Let me explain to you what an Expense is and what is an Asset. When money is spent, it becomes an Expense or it creates an Asset. So when money goes out of business it is either becoming an Expense or creating an Asset. Let us have a look at a few Examples.
- Six month’s salary in advance. Suppose you have paid an employee six months’ salary in advance. Is it an Expense or an Asset?
- Machinery purchased and destroyed in two months. Is it an Expense or an Asset?
Most of you will get confused. Some will say six month’s salary paid in advance is and expense and Machinery purchased and destroyed in two months is an Asset. Whether money spent is an expense or an asset depends actually on the life of the item being considered. Let me explain this in detail. Let us start with a simple example.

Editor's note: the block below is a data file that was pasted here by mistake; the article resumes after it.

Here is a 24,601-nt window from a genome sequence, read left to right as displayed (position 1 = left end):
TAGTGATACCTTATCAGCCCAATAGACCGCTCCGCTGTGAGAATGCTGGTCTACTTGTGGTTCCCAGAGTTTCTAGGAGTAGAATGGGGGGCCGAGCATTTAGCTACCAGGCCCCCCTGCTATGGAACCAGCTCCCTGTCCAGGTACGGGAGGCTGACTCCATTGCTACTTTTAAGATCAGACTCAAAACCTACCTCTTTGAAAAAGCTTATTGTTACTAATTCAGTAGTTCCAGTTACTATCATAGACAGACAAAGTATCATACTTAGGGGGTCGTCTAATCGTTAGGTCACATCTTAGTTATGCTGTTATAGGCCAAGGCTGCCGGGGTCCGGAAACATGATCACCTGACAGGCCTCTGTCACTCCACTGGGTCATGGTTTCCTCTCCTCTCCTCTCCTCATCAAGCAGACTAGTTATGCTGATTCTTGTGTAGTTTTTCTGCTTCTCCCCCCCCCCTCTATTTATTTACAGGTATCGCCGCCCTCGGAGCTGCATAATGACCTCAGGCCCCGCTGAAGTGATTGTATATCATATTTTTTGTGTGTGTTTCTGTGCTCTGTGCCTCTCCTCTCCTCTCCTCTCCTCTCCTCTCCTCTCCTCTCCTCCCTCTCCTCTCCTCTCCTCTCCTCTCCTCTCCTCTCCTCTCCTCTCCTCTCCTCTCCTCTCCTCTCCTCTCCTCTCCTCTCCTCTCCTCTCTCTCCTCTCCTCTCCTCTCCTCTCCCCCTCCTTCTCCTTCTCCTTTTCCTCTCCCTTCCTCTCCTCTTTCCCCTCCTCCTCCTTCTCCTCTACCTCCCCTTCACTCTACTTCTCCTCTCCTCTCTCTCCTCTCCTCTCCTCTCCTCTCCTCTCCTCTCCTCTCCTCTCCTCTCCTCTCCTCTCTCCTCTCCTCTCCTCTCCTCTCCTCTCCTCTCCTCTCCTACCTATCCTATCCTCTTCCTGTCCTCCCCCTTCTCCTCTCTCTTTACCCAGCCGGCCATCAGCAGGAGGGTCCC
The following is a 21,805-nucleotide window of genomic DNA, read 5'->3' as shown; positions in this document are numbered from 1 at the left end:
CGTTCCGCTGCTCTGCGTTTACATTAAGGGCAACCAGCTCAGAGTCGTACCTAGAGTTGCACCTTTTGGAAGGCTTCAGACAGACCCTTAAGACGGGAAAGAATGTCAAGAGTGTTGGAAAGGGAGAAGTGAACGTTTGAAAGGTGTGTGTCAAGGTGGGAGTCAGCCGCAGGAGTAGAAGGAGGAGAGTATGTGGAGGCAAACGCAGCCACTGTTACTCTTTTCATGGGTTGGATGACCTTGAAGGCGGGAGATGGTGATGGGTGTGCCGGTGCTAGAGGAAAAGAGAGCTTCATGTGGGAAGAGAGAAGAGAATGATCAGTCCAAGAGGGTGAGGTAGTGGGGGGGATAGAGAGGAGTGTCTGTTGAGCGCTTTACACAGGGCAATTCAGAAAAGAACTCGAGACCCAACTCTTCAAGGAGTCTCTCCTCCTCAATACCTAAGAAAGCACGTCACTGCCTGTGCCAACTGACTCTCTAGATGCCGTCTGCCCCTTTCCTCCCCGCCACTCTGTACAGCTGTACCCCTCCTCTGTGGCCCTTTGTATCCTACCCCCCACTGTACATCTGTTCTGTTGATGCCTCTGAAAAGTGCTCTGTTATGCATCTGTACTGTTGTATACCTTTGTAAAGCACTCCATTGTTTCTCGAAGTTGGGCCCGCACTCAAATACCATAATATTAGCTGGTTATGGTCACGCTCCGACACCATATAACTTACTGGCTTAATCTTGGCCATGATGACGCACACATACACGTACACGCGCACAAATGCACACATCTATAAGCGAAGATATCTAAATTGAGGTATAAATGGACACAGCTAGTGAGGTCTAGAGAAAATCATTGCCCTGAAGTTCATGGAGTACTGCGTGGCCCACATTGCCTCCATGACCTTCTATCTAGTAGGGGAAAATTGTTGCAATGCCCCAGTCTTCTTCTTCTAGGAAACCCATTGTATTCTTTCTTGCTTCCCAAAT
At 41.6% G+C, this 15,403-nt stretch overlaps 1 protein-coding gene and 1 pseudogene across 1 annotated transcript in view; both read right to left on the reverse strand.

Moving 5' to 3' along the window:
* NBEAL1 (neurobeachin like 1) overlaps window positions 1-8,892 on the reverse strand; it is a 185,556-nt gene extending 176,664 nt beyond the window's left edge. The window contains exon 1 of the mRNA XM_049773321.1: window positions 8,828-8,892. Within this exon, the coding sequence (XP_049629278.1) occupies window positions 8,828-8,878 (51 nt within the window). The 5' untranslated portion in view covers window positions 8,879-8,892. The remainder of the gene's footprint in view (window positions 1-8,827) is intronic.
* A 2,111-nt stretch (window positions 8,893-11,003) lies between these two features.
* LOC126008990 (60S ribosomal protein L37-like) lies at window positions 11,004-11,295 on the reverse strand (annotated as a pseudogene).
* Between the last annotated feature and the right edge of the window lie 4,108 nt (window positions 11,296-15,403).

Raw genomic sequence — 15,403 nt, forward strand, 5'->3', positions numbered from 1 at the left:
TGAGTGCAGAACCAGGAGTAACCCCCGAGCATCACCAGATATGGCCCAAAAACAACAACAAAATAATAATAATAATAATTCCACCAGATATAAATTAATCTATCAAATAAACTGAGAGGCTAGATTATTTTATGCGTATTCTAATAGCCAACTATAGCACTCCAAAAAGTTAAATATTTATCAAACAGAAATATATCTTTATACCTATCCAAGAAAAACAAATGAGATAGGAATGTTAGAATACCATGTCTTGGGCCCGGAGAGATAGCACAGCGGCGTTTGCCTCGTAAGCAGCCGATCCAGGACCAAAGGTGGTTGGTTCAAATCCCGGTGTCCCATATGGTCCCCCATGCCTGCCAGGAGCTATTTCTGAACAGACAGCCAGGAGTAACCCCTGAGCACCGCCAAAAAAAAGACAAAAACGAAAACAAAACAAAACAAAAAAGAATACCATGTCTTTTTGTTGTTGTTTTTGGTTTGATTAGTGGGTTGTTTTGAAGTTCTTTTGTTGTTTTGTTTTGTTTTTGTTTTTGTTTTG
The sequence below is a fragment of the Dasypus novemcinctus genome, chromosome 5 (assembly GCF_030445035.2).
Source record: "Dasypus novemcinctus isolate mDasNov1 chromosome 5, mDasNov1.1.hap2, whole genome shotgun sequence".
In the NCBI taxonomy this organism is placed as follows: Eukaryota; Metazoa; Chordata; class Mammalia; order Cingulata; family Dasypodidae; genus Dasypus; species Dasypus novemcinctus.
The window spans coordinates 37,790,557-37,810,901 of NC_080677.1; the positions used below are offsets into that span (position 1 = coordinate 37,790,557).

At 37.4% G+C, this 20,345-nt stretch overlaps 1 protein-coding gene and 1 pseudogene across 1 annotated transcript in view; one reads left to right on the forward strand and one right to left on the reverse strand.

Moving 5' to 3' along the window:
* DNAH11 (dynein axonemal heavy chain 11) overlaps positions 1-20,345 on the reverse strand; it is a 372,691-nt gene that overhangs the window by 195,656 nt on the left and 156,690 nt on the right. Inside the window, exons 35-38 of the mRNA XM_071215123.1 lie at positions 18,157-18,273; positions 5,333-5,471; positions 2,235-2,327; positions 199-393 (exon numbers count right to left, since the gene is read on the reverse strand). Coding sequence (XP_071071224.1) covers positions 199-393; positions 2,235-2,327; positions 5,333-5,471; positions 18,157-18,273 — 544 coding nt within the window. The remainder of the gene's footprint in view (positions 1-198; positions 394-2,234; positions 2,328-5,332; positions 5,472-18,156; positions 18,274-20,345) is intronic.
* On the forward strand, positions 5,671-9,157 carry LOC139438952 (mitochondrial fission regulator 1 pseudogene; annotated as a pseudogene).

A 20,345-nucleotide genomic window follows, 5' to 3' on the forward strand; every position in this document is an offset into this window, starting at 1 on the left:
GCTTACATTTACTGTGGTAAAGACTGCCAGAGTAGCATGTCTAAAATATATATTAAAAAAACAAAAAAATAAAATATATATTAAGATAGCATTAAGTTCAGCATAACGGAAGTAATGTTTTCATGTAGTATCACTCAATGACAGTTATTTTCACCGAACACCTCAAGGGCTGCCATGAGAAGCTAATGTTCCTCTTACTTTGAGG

Example: (a) Suppose you buy something and it lasts for 10 months. Is it an Expense or an Asset?
(b) How about something you bought and it lasted for 10 days. Is it an Expense or an Asset?
|Item purchased on||Life||Balance Sheet prepared on||Expense or Asset|
|a) 01 January ‘14||10 months (31 Oct ’14)||31 December ‘14||Expense|
|b) 27 December ‘14||10 days (05 Jan ’14)||31 December ‘14||Asset|
Well in this case (a) is an expense and (b) is an Asset. To keep it simple as I always do, I would like to replace the word life of an item with consumption. If an item that is purchased is consumed before the Balance Sheet is prepared it becomes an expense. If the item which is purchased and not been consumed before the Balance Sheet is prepared, then it becomes an Asset.
Now you might have a question. What if an item is partially consumed? Well whatever is consumed becomes an Expense and the part that is not consumed is an Asset.